Being diagnosed with a potentially life-threatening illness is distressing enough but a dearth of cohesive services often compounds the difficulty, according to an NAU researcher.
Mary Anne Hale Reynolds, an associate professor in the School of Nursing, focuses on adults, ages 20-59, and the physical, psychosocial, emotional and spiritual impacts following a life-threatening disease diagnosis.
Reynolds’ area of expertise is palliative care, which she described as an array of services geared toward people with serious illnesses.
“The interesting thing about palliative care teams is they are almost always based in acute-care settings in hospitals,” Reynolds said. “But for people who are discharged home, then community resources become very important.”
Most people Reynolds has surveyed are unable to accurately describe palliative care, which she describes as similar to hospice services but provided on an outpatient basis through community partners over a longer period of time.
Palliative care includes spiritual counseling, pharmaceutical assistance and health care services. Unlike patients in hospitals, hospice and assisted-living facilities, many people in Reynolds’ research live at home, continue to work and often care for family members despite a potentially life-threatening diagnosis.
As the health care system in the United States continues to evolve, Reynolds has witnessed a move toward more palliative care, yet research on the topic is sparse.
With more people living longer with life-threatening illnesses, there is an imperative to improve the quality of their lives, Reynolds said, which could be accomplished through a robust model of palliative care.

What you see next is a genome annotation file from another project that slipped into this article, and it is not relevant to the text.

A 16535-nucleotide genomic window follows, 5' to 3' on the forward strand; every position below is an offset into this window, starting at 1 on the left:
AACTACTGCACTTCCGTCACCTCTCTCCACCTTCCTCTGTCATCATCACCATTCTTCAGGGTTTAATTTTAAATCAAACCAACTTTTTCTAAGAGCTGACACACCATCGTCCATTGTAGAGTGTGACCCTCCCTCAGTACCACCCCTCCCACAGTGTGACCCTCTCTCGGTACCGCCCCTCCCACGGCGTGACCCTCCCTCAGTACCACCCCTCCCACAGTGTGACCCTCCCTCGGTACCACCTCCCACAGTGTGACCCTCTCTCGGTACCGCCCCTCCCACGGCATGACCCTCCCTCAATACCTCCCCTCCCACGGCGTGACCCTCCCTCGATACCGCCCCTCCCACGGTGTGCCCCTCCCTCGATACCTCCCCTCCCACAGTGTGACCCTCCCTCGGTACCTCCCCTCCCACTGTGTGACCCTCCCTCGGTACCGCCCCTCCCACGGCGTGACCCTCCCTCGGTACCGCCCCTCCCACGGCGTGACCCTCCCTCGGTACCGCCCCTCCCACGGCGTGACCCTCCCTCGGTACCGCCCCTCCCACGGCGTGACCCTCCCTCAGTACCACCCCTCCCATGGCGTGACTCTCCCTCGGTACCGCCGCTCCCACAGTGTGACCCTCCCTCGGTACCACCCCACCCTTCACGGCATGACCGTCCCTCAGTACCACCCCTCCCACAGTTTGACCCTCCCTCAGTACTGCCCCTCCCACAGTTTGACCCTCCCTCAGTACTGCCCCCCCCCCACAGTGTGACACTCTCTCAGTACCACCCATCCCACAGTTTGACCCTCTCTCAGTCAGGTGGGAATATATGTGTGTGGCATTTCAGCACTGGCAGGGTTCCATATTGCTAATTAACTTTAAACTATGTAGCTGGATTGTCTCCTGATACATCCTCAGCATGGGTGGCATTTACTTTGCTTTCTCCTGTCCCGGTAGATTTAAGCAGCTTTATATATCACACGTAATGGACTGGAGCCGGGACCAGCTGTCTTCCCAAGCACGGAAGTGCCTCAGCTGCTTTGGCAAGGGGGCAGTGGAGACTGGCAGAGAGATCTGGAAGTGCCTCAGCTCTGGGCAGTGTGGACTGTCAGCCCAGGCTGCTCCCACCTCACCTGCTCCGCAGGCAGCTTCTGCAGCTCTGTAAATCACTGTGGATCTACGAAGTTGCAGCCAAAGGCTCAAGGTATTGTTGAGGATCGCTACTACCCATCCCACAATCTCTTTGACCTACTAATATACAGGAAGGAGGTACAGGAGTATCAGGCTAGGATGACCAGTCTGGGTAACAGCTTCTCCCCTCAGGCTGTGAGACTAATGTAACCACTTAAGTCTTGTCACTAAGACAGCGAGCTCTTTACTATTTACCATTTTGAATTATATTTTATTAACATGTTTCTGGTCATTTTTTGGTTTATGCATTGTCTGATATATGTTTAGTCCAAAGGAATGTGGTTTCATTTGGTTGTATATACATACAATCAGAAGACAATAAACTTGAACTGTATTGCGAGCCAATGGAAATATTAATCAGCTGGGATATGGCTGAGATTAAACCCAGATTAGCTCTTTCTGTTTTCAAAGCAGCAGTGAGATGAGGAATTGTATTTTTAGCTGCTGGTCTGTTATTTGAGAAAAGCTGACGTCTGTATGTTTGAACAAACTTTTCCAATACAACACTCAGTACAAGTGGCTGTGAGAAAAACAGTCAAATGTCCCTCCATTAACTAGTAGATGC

Services could include managing symptoms and pain, transportation to and from treatments, navigating insurance and referring people to a lawyer if advanced directives are needed.
In a recent northern Arizona study, Reynolds learned about inadequacies of services for people with cancer. She discovered recurring themes among the afflicted, including difficulty maintaining employment, financial burdens and the challenge of commuting to Flagstaff for health care.
Most of the people in Reynolds’ study, which was funded by the American Nurses Association and Hospice and Palliative Nurses Association, were slow in being correctly diagnosed, postponing their cancer treatments. After a diagnosis, palliative care services could have improved their lives, she said.
“Palliative care models are all about improving people’s quality of life, not the quantity,” said Reynolds, noting that in many cases patients receiving palliative care early do actually live a couple of months longer than expected.
In addition to enhancing the quality of life following a diagnosis, Reynolds said, palliative care research shows an economic benefit from fewer hospital readmissions.
Reynolds wants to expand her recent research to include cardiac patients and people with other types of life-limiting illnesses. Educating primary care providers, including those in rural communities, would be a big step toward improving the quality of life for patients.
“With palliative care, it is about identifying services we have an what we need,” Reynolds said. Nurses, including Reynolds’ students, will play significant roles on future interdisciplinary teams if the healthcare system moves to a more encompassing palliative care model.
Reynolds received word this week that two of her grant applications were accepted and funding will be awarded for additional palliative care research.